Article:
How the Electric Guitar is Made
Shaping the neck and body
The curved surface of the neck is shaped by hand
After the neck has been machine-processed to a certain degree, the subtle curve on the underside is shaped by hand. A gauge is pressed to the area of the neck around the 1st and 12th frets to check for a certain curve, and the neck is shaved down as though the luthier is connecting two points on a line.
The planes are made by hand!
It takes around 30 minutes to achieve an approximate shape for the part of the mahogany neck the guitarist will ultimately hold. Harder wood like maple takes longer. Commercially available planes will not fit the guitar, so the luthier uses a steel blade to create them by hand. A luthier will typically have many curved and flat planes that he or she can choose from depending on the situation.
A space is carved on the underside of the body
Next, a space for the electric circuitry is carved on the underside of the body. For mass produced instruments a machine is programmed to do this automatically. For special orders however, this is done by hand. Of course, this does not mean a luthier does not use tools. The luthier prepares a guideline for the shape he or she wants to carve in the underside of the board the body is resting on. While working, he or she then uses a pin to trace this shape from below, then follows this guideline as he or she shaves the body from above with a blade. The luthier adjusts the depth of his or her carving by the millimeter and the shaves around the body on the surface, finally forming the shape.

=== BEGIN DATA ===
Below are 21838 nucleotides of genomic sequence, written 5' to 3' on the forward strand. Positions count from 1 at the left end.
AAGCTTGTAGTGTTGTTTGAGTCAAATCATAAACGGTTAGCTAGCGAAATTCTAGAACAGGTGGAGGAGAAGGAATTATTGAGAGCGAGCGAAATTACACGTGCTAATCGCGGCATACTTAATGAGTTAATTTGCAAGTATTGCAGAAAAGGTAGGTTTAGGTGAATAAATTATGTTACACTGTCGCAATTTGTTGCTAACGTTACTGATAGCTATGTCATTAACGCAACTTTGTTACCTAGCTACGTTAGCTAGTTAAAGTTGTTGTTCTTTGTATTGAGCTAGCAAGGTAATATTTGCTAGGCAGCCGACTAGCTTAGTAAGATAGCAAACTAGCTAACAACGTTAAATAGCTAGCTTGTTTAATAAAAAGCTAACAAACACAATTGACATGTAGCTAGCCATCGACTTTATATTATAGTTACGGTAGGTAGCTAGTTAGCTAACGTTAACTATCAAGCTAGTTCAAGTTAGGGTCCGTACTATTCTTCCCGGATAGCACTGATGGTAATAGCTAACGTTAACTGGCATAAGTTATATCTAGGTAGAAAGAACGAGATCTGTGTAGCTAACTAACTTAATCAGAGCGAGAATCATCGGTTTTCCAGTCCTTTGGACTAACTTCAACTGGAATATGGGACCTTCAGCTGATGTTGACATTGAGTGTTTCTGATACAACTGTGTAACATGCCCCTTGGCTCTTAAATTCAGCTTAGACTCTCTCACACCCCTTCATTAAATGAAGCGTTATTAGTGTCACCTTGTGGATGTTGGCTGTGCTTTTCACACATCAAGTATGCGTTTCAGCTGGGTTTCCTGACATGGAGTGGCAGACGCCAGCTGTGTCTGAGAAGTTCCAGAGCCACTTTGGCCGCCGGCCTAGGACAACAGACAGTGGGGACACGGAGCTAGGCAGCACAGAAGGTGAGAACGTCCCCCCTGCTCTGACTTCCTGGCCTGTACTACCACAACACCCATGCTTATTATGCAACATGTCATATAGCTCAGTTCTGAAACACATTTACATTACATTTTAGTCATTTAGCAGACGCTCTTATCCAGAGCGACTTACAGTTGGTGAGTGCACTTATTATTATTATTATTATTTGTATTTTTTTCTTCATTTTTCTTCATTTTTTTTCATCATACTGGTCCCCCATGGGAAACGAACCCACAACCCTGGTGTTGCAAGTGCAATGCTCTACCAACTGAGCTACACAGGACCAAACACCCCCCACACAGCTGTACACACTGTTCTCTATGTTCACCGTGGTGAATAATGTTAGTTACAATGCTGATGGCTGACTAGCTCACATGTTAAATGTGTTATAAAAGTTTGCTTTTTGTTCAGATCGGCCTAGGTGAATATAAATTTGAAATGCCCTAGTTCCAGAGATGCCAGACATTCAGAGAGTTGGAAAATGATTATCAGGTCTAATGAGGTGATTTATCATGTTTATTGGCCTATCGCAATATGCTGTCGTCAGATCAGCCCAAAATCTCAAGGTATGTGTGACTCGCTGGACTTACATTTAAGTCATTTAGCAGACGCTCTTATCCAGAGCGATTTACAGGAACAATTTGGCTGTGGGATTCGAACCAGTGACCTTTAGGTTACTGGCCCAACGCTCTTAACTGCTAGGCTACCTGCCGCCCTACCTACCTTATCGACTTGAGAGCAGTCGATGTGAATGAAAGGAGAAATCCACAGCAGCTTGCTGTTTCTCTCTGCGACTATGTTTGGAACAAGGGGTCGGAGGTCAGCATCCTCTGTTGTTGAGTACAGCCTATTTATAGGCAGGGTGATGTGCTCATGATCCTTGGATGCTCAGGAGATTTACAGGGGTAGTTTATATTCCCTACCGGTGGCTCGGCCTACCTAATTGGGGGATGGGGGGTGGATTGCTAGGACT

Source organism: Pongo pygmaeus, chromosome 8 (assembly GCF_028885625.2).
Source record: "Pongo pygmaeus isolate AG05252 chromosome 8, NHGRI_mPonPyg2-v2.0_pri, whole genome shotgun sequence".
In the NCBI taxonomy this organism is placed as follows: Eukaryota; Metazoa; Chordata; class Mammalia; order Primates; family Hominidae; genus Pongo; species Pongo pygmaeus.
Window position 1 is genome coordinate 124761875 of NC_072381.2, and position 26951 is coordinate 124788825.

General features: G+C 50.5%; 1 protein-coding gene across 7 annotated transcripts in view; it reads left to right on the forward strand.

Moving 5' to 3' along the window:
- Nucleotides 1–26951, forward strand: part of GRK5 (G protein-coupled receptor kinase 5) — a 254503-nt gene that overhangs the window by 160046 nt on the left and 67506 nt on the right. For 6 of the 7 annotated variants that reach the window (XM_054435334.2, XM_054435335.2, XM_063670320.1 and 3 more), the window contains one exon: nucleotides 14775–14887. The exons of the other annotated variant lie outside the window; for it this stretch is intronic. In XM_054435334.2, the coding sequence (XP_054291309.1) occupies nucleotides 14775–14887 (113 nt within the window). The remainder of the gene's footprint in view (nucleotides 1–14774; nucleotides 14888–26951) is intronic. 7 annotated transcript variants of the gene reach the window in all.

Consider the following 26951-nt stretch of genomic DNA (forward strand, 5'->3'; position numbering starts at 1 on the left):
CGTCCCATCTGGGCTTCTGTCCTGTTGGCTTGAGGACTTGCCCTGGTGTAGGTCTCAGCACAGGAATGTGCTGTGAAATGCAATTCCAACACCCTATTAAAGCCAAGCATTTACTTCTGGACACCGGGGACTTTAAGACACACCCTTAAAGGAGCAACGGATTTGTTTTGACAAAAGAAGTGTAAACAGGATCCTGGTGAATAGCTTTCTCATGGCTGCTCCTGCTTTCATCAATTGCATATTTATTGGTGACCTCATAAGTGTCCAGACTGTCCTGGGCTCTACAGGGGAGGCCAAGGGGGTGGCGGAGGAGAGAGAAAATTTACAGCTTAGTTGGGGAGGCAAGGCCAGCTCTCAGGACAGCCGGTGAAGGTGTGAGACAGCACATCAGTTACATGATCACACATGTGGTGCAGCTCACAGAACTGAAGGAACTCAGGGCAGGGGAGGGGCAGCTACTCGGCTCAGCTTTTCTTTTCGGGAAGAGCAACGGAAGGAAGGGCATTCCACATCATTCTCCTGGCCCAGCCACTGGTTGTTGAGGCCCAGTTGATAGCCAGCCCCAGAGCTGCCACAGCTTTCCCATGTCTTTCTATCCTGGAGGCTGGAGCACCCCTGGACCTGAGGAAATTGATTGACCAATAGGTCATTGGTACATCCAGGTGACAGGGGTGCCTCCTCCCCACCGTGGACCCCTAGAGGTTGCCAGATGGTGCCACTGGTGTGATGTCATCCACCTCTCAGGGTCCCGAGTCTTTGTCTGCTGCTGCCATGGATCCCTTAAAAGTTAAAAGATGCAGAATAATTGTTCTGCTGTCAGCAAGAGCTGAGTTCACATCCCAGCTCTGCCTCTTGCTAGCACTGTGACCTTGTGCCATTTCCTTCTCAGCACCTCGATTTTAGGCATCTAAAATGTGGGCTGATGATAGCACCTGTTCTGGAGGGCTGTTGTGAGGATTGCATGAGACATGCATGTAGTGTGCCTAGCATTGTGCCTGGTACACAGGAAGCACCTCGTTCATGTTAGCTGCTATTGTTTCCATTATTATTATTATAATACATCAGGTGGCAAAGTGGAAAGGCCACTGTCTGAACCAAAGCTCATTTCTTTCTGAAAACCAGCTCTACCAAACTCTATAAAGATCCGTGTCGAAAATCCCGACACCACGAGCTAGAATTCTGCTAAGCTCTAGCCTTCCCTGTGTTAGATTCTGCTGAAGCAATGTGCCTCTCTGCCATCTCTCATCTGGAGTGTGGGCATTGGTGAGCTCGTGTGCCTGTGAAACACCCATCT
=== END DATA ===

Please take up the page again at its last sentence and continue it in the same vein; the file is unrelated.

There are three ways to connect the body and neck
There are three ways to connect the body and neck: set neck (where the neck is completely inserted into the body and then glued in place), bolt-on neck (where the neck is bolted in place), and neck-through (where there is no joint as the body and neck are formed from a single piece of wood). Bolt-on necks are easy to manufacture and offer a benefit to the end user as the neck can be replaced if it is broken. The set neck and neck-through methods both require a more careful manufacturing process, but offer truer sound and better sustain (the amount of time a sound continues to be heard).